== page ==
Army Capt. Jonathan Grassbaugh, a member of the
Homewood class of 2003, was killed April 7 while on patrol
with his unit in Zaganiyah, Iraq.
President Brody, in a letter informing the Johns
Hopkins community, said that the Department of Defense
reported that Grassbaugh and three other soldiers died when
an improvised explosive device detonated near them. A
winner of the Bronze Star and a number of other
decorations, Grassbaugh, 25, was serving his second tour of
duty in Iraq.
Grassbaugh earned a bachelor's degree in computer science from
the Whiting School of Engineering. He is survived by his
wife, the former Jenna Parkinson, who concurrently earned
bachelor's and master's degrees in history in 2006 from
the Krieger School of Arts and Sciences. The couple met as
ROTC cadets, when
Jenna was a freshman and Jonathan a senior. They were
married last June, shortly before Jonathan was deployed to
"I don't think I have to tell you that I am beyond
heartbroken and have no way to describe to you what a loss
this represents not only to me but to the community and to
the world," said Jenna Grassbaugh, now a first-year law
student at the College of William & Mary. "He was more than
I could ever ask for in a husband, and he was more than my
husband--he was my best friend, my other half, and now he
is my angel in heaven."
Lt. Col. (retired) Charles Roller, who was a professor
of military science at Johns Hopkins until 2005, said, "In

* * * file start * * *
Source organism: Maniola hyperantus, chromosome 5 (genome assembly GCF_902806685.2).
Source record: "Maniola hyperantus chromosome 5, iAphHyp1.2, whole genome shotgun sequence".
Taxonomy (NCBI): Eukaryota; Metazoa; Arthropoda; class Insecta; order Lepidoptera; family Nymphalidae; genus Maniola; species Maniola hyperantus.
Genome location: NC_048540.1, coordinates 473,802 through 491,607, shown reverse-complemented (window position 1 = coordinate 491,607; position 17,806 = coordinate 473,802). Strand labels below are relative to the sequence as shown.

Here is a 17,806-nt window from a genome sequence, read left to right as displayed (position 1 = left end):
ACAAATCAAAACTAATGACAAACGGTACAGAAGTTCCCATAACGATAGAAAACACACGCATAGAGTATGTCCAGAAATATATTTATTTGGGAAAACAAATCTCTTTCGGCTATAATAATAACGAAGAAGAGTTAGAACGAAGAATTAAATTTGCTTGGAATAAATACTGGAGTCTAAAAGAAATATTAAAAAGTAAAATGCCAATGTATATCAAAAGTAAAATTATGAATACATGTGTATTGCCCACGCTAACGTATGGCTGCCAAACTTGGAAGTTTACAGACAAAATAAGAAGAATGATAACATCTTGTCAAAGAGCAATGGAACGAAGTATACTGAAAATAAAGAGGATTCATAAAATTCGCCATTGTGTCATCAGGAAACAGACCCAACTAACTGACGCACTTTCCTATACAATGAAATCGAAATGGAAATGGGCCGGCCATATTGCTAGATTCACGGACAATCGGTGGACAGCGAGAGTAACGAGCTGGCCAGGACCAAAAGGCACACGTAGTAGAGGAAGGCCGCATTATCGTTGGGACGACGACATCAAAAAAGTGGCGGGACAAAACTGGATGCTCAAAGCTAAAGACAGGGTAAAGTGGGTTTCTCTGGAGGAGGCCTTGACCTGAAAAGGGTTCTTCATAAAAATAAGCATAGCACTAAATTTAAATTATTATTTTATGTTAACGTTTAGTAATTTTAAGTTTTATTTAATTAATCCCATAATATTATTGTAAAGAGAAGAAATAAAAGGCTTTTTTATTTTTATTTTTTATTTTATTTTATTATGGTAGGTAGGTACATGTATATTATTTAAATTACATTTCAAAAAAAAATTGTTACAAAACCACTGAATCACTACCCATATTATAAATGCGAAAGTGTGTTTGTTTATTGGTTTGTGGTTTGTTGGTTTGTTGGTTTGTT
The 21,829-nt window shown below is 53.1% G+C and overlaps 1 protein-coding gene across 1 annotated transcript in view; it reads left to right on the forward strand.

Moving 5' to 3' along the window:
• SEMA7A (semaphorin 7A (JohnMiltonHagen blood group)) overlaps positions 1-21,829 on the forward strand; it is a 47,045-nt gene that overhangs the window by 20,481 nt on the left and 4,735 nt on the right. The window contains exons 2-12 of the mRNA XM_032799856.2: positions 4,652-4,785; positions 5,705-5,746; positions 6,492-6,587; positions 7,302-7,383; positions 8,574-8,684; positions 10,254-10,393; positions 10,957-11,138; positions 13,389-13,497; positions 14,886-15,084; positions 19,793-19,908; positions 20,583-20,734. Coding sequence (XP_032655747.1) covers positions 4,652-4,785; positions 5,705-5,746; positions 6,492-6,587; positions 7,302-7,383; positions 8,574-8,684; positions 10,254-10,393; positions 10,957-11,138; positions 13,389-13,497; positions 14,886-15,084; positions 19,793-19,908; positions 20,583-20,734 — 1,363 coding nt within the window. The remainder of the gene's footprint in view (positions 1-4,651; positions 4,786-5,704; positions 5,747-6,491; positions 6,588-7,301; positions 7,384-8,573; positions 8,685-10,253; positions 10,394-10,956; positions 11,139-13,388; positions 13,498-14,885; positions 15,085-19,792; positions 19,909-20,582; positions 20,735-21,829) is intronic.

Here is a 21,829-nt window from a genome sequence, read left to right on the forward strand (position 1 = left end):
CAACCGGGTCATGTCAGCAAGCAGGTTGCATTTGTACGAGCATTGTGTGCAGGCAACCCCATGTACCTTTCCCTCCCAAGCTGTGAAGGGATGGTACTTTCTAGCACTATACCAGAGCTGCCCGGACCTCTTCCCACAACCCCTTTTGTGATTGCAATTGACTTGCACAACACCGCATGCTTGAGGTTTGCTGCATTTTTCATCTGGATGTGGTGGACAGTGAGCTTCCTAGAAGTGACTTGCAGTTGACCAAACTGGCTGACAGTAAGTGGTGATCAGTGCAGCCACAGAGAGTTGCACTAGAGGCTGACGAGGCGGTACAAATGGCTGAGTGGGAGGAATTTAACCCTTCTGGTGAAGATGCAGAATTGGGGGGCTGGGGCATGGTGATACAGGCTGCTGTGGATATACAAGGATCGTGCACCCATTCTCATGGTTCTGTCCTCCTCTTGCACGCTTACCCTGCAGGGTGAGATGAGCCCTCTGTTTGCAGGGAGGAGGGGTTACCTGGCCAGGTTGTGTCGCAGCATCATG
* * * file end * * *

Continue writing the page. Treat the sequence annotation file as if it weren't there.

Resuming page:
my nine years teaching ROTC--three at Duke and six at
JHU--Jonathan Grassbaugh was by far one of the most
energetic and conscientious young men that I had the honor
to teach. He was active in all ROTC activities and was the
driving force behind the JHU Ranger Challenge team winning
brigade competitions two years in a row and the battalion
being rated third in the nation among 270 ROTC units. He
was honest and cared a great deal about the cadets placed
in his charge.
"Jon was selected as the Cadet Battalion Commander in
his senior year and continued to impress the cadre with his
energy and desire to improve the JHU ROTC program," Roller
said. "Coming from a military family, Jon's desire to serve
his nation was instilled in him from an early age. He was
an impressive cadet and student at JHU and was an officer
who was greatly respected by his soldiers and peers. Jon
will be missed but not forgotten. Our thoughts and prayers
go out to Jon's wife and family in this time of sorrow."
Yair Amir, a professor of computer science and
Jonathan Grassbaugh's academic adviser, recalls that
Grassbaugh's experiences with the Blue Jay Battalion had
matured him, but that he was also youthful and energetic.
Friends say that Grassbaugh came into his own here at
Hopkins, where he went from shy and reserved to holding
leadership roles within the Blue Jay Battalion, and that he
was especially committed to its challenging Pershing Rifles
military honor society. Amir also noted that Grassbaugh was
dedicated to his life in the military.
"He was excited about it, and I was excited about it
for him, but there is always that uncertainty," Amir said.
"I didn't think something was going to happen, but I knew
that something could."
Preparations are under way for a memorial service on
the Homewood campus. Those wishing to express their
condolences to the family should send them to Jonathan's
parents, Mark and Patricia Grassbaugh, 50 Partridge Lane,
East Hampstead, NH 03826.
"This sudden loss brings home to each of us not only
the tragedy of war but also the courage, integrity and
commitment of the men and women who wear the uniform and
represent us all," Brody said. "The death of a well-loved
member of our Johns Hopkins community diminishes us all,
but it is Jonathan's life we should honor and remember. It
is his life from which we should all take inspiration."